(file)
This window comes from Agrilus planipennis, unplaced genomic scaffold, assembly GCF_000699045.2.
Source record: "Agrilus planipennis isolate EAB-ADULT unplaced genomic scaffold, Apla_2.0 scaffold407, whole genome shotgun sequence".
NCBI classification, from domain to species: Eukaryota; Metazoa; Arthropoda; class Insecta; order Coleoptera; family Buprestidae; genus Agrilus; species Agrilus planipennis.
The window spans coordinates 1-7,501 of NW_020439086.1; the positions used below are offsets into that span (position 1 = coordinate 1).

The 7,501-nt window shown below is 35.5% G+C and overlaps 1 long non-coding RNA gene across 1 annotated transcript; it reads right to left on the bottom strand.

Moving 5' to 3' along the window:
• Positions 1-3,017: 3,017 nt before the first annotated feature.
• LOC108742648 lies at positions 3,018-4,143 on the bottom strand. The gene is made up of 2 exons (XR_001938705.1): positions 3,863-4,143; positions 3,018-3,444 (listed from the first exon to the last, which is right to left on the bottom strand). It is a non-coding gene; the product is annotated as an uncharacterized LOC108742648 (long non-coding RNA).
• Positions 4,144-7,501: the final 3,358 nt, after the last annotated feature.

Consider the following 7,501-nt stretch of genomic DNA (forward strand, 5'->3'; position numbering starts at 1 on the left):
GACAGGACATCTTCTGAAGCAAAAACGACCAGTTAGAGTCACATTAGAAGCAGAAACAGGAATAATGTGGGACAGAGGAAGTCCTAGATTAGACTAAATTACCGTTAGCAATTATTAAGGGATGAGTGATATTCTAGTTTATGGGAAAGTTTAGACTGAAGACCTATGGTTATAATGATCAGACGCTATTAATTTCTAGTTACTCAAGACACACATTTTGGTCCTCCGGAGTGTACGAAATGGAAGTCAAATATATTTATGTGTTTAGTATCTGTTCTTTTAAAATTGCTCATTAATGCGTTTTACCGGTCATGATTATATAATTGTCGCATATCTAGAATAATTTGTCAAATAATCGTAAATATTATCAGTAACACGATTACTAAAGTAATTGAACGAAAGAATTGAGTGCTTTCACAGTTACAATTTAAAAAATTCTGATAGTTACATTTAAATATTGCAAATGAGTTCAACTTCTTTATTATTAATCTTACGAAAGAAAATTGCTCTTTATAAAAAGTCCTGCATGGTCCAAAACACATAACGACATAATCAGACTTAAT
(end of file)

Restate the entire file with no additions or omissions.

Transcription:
This window comes from Agrilus planipennis, unplaced genomic scaffold, assembly GCF_000699045.2.
Source record: "Agrilus planipennis isolate EAB-ADULT unplaced genomic scaffold, Apla_2.0 scaffold407, whole genome shotgun sequence".
NCBI classification, from domain to species: Eukaryota; Metazoa; Arthropoda; class Insecta; order Coleoptera; family Buprestidae; genus Agrilus; species Agrilus planipennis.
The window spans coordinates 1-7,501 of NW_020439086.1; the positions used below are offsets into that span (position 1 = coordinate 1).

The 7,501-nt window shown below is 35.5% G+C and overlaps 1 long non-coding RNA gene across 1 annotated transcript; it reads right to left on the bottom strand.

Moving 5' to 3' along the window:
• Positions 1-3,017: 3,017 nt before the first annotated feature.
• LOC108742648 lies at positions 3,018-4,143 on the bottom strand. The gene is made up of 2 exons (XR_001938705.1): positions 3,863-4,143; positions 3,018-3,444 (listed from the first exon to the last, which is right to left on the bottom strand). It is a non-coding gene; the product is annotated as an uncharacterized LOC108742648 (long non-coding RNA).
• Positions 4,144-7,501: the final 3,358 nt, after the last annotated feature.

Consider the following 7,501-nt stretch of genomic DNA (forward strand, 5'->3'; position numbering starts at 1 on the left):
GACAGGACATCTTCTGAAGCAAAAACGACCAGTTAGAGTCACATTAGAAGCAGAAACAGGAATAATGTGGGACAGAGGAAGTCCTAGATTAGACTAAATTACCGTTAGCAATTATTAAGGGATGAGTGATATTCTAGTTTATGGGAAAGTTTAGACTGAAGACCTATGGTTATAATGATCAGACGCTATTAATTTCTAGTTACTCAAGACACACATTTTGGTCCTCCGGAGTGTACGAAATGGAAGTCAAATATATTTATGTGTTTAGTATCTGTTCTTTTAAAATTGCTCATTAATGCGTTTTACCGGTCATGATTATATAATTGTCGCATATCTAGAATAATTTGTCAAATAATCGTAAATATTATCAGTAACACGATTACTAAAGTAATTGAACGAAAGAATTGAGTGCTTTCACAGTTACAATTTAAAAAATTCTGATAGTTACATTTAAATATTGCAAATGAGTTCAACTTCTTTATTATTAATCTTACGAAAGAAAATTGCTCTTTATAAAAAGTCCTGCATGGTCCAAAACACATAACGACATAATCAGACTTAAT